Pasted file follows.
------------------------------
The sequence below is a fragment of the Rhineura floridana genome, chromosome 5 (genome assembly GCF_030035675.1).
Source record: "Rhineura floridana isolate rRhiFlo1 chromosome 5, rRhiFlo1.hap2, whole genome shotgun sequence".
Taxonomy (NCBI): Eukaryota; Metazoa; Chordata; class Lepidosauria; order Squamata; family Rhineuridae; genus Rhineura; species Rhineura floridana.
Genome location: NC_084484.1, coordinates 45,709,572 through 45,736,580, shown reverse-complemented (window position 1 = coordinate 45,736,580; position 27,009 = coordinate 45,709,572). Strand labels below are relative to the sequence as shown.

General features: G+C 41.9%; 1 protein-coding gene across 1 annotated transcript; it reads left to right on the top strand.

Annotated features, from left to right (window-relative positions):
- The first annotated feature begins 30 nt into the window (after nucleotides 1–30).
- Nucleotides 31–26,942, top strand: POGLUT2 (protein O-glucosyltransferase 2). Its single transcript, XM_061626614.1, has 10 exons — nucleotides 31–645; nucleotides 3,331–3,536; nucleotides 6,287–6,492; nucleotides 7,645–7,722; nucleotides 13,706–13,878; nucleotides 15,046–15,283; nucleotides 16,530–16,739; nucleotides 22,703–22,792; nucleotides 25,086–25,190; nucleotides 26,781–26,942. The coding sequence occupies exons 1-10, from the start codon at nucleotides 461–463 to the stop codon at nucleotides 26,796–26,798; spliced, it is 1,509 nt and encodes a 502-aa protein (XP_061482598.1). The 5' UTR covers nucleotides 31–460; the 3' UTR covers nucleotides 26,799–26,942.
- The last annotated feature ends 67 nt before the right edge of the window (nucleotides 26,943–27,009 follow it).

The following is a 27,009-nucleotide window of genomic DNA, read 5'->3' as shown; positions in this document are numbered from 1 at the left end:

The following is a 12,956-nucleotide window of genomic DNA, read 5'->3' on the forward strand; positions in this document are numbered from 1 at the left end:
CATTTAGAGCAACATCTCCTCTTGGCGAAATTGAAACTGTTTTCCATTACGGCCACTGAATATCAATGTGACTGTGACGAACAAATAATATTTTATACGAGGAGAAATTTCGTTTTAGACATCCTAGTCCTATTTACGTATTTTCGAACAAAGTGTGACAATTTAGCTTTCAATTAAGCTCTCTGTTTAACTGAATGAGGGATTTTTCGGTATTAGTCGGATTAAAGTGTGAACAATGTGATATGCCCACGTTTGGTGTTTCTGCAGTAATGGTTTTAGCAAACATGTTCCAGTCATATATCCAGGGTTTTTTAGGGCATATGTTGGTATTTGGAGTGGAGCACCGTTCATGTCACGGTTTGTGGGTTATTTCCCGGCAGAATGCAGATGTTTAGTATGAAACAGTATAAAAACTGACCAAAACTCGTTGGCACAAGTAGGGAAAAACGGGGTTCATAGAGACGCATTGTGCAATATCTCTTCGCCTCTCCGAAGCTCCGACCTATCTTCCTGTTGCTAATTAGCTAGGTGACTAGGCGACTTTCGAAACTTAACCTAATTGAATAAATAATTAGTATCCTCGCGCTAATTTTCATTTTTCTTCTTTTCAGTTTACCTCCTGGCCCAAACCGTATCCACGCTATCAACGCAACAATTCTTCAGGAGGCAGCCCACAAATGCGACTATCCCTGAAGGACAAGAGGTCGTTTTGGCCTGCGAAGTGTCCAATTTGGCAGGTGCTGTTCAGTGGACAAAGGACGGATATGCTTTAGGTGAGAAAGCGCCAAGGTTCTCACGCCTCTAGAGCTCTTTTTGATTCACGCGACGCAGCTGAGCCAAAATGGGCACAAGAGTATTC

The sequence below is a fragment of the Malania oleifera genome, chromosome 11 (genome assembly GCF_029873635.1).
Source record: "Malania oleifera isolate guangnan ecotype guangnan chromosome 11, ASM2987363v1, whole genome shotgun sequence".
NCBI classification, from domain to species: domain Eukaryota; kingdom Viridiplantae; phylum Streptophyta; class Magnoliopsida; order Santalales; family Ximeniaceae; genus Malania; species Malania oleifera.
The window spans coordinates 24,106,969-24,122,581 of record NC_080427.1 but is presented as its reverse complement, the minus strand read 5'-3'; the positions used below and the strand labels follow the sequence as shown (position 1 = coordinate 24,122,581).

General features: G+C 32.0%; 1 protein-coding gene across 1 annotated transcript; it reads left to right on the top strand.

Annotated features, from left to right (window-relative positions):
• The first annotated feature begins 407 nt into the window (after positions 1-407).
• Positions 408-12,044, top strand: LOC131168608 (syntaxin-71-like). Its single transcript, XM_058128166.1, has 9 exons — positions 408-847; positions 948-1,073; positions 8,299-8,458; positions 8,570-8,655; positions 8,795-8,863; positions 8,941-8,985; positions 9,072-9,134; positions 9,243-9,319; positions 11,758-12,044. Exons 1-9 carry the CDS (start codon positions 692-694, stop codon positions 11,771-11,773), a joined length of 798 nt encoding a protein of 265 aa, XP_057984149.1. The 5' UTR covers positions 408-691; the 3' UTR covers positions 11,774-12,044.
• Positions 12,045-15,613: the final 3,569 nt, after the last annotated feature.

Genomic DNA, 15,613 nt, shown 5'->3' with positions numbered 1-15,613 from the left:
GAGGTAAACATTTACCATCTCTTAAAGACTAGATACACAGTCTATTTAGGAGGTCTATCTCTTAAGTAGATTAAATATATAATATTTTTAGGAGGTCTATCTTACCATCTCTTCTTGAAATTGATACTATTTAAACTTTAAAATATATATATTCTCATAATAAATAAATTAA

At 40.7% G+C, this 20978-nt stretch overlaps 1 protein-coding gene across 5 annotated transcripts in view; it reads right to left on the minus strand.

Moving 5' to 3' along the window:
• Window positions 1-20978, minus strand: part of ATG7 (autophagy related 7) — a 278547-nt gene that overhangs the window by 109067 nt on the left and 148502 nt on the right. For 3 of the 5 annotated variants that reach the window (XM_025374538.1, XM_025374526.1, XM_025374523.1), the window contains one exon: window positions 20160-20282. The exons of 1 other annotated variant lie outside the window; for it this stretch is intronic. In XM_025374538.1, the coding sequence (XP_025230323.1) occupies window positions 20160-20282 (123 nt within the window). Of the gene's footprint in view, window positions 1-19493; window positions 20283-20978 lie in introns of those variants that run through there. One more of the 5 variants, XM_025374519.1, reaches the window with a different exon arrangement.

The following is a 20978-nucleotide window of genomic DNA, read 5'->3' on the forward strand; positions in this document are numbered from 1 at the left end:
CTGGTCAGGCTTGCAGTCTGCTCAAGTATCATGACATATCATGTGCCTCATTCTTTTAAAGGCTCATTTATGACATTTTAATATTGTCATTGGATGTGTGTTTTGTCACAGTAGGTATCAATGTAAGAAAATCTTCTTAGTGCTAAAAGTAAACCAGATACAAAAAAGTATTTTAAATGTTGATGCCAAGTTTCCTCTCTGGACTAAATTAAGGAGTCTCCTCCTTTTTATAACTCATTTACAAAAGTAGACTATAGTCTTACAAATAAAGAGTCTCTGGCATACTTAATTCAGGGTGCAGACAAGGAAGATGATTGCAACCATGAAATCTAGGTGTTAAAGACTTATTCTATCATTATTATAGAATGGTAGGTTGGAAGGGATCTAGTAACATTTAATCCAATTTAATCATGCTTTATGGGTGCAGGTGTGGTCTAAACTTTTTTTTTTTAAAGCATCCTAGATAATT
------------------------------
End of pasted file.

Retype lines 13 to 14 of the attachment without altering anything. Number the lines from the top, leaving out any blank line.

The sequence below is a fragment of the Malania oleifera genome, chromosome 11 (genome assembly GCF_029873635.1).
Source record: "Malania oleifera isolate guangnan ecotype guangnan chromosome 11, ASM2987363v1, whole genome shotgun sequence".